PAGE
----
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Blog Post · March 19, 2024

Discontent with Major Political Parties Continues to Simmer

photo - Voter Looking Up from Ballot at Polling Station

Californians’ opinions of the political parties continue to sour as do their views of politics and their enthusiasm towards voting this year, sentiments made clear in the latest PPIC Statewide Survey. Californians join a nationwide trend of overall pessimism about the state of the nation during this election cycle.

Today 55% of Californians have an unfavorable view of the Democratic party, a number that has inched up in the past few months. Three quarters have an unfavorable view of the Republican party—a number that has held steady over the past year. Furthermore, 72% think the country needs a third party. In previous presidential election years, the shares of Californians with negative views of either or both parties were lower—the share of Californians with unfavorable views of both parties (36%) has spiked in the last four years.

Among partisan groups, nine in ten Democrats and Republicans view the other party unfavorably. Meanwhile, most independents view each party negatively and close to half do so of both parties. The demographic groups and regions that are displeased with each party—or both—may hold lessons for Republicans and Democrats alike:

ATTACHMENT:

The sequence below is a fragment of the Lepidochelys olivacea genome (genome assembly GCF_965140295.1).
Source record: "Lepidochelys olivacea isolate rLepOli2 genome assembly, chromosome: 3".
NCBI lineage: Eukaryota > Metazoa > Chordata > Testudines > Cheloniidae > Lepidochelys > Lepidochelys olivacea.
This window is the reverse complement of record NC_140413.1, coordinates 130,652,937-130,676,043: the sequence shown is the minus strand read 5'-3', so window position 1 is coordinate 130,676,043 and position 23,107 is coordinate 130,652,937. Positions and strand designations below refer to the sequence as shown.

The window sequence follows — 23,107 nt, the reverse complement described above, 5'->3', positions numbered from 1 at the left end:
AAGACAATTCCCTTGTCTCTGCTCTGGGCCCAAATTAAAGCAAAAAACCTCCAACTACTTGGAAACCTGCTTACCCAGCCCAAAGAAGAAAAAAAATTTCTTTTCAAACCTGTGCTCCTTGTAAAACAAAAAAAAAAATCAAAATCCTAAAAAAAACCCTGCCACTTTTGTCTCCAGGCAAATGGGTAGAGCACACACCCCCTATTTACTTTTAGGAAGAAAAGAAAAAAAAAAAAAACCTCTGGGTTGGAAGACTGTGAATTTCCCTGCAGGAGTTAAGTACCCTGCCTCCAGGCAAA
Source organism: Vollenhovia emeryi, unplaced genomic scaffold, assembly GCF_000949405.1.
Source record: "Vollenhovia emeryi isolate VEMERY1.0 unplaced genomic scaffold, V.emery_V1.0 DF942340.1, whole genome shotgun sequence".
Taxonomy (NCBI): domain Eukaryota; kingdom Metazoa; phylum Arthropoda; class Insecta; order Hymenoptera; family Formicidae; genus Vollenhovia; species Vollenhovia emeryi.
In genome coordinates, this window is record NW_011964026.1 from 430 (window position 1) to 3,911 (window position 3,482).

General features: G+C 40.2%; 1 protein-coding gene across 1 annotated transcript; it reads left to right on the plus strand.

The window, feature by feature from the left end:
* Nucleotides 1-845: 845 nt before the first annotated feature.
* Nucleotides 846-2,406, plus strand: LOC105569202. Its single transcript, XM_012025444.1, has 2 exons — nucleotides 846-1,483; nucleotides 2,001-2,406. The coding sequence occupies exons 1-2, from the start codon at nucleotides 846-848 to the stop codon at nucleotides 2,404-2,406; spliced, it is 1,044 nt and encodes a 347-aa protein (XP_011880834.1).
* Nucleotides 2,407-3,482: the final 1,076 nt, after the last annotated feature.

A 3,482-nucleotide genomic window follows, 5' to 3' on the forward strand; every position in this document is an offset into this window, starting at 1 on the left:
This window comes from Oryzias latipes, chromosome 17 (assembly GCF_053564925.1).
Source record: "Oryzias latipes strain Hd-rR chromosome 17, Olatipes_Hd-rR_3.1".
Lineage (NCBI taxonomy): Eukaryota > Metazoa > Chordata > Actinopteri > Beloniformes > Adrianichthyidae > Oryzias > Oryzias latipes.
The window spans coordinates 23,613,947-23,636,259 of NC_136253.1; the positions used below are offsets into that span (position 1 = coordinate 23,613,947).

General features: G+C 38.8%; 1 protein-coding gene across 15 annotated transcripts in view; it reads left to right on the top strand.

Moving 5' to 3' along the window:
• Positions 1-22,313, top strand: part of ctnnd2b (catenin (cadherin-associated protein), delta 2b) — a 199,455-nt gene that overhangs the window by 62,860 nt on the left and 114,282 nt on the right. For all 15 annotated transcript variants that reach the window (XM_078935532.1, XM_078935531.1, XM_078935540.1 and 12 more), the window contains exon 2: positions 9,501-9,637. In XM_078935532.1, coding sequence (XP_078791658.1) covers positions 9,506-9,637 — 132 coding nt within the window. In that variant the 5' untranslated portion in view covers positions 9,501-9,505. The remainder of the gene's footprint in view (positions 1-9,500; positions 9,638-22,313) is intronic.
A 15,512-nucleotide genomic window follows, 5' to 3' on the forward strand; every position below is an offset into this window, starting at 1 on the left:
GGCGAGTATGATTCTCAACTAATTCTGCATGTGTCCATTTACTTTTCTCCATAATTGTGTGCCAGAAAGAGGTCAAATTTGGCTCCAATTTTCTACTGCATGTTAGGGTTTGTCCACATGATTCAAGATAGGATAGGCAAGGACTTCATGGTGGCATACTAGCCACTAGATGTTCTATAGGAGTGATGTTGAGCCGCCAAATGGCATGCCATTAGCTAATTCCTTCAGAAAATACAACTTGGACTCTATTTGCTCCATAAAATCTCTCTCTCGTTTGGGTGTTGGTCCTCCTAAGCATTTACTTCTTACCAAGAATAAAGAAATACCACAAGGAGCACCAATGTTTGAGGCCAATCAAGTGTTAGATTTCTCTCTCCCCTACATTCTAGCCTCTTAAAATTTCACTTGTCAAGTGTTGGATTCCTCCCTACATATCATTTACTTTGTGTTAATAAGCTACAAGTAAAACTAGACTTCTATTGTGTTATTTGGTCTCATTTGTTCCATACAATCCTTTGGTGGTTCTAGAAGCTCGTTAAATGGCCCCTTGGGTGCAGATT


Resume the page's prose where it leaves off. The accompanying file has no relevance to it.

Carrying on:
• Viewing the Republican party unfavorably: African Americans (83%), college graduates (85%), and residents in the San Francisco Bay area (89%).
  • Viewing the Democratic party unfavorably: residents in the Inland Empire (61%), adults with some college education (61%), and younger adults, 18–34 (64%).
  • Viewing both parties negatively: college graduates (40%), residents in Orange County/San Diego (42%), and younger adults, 18–34 (46%) are the most likely to view both parties negatively.

Amid such pessimism, voter enthusiasm is relatively low.  Just 18% of likely voters who are pessimistic about both parties say they are very or extremely enthusiastic about voting for president this year (37% among all likely voters). Among that group, an even smaller 10% feel the same about voting for Congress (28% all likely voters).

Californians don’t just hold negative views of political parties—many feel their interests are being ignored. In our December 2023 survey, 53% of adults said the Democratic party represents them somewhat or very well, while a third said the same of the Republican party. About a fifth (22%) said that neither party represents their interests.

However, both Republicans and Democrats (80% each) agreed their party represents the interests of people like them. Independents are more likely to say the Democratic party (45%) represents their interests than the Republican party (30%).

Right now, Californians are pessimistic about political parties, and many do not feel represented. This gloom combined with the desire for a third party is likely to play a critical role in the November general election. Stay tuned as the PPIC Statewide Survey continues to track the views of voters during this election year.


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